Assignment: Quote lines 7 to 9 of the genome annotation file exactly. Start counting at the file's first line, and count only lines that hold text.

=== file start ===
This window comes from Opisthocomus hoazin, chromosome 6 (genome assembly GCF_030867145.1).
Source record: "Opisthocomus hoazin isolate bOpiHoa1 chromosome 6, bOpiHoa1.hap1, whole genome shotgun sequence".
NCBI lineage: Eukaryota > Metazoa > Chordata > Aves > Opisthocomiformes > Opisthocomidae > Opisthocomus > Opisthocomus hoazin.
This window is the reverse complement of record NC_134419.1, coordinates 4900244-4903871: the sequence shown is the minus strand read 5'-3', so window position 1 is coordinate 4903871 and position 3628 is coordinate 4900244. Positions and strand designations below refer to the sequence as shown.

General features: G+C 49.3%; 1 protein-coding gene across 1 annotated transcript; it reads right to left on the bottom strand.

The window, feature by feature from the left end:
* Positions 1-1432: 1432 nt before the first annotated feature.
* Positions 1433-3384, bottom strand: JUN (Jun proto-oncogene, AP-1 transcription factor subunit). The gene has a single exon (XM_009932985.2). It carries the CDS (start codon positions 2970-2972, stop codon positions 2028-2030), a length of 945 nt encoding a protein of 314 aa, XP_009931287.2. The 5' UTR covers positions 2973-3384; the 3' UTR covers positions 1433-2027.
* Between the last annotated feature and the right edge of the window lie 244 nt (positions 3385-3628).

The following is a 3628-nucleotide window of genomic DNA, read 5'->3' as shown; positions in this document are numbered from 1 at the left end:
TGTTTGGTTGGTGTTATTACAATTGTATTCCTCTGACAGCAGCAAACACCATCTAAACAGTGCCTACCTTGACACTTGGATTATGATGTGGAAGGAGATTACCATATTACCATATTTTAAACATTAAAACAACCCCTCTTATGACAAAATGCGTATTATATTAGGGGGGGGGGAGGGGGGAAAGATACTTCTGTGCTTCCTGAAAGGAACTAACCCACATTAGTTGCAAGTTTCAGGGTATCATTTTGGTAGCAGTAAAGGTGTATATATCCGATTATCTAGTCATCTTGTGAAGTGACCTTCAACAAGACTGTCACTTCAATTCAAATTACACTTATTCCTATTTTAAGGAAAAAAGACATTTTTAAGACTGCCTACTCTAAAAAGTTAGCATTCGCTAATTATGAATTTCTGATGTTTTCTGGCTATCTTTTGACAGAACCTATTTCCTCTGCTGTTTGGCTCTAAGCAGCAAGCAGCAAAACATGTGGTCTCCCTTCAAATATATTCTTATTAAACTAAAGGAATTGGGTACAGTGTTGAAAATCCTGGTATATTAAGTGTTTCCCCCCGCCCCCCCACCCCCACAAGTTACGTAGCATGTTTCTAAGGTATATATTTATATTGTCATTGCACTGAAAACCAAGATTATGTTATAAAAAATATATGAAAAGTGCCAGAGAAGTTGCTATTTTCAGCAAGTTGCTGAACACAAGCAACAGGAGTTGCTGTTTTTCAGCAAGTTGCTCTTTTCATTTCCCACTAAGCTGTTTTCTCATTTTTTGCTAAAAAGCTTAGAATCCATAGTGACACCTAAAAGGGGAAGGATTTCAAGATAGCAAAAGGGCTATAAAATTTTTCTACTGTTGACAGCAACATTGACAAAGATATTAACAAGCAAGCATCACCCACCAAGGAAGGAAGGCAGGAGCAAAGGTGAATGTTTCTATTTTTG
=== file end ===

* Positions 1-1432: 1432 nt before the first annotated feature.
* Positions 1433-3384, bottom strand: JUN (Jun proto-oncogene, AP-1 transcription factor subunit). The gene has a single exon (XM_009932985.2). It carries the CDS (start codon positions 2970-2972, stop codon positions 2028-2030), a length of 945 nt encoding a protein of 314 aa, XP_009931287.2. The 5' UTR covers positions 2973-3384; the 3' UTR covers positions 1433-2027.
* Between the last annotated feature and the right edge of the window lie 244 nt (positions 3385-3628).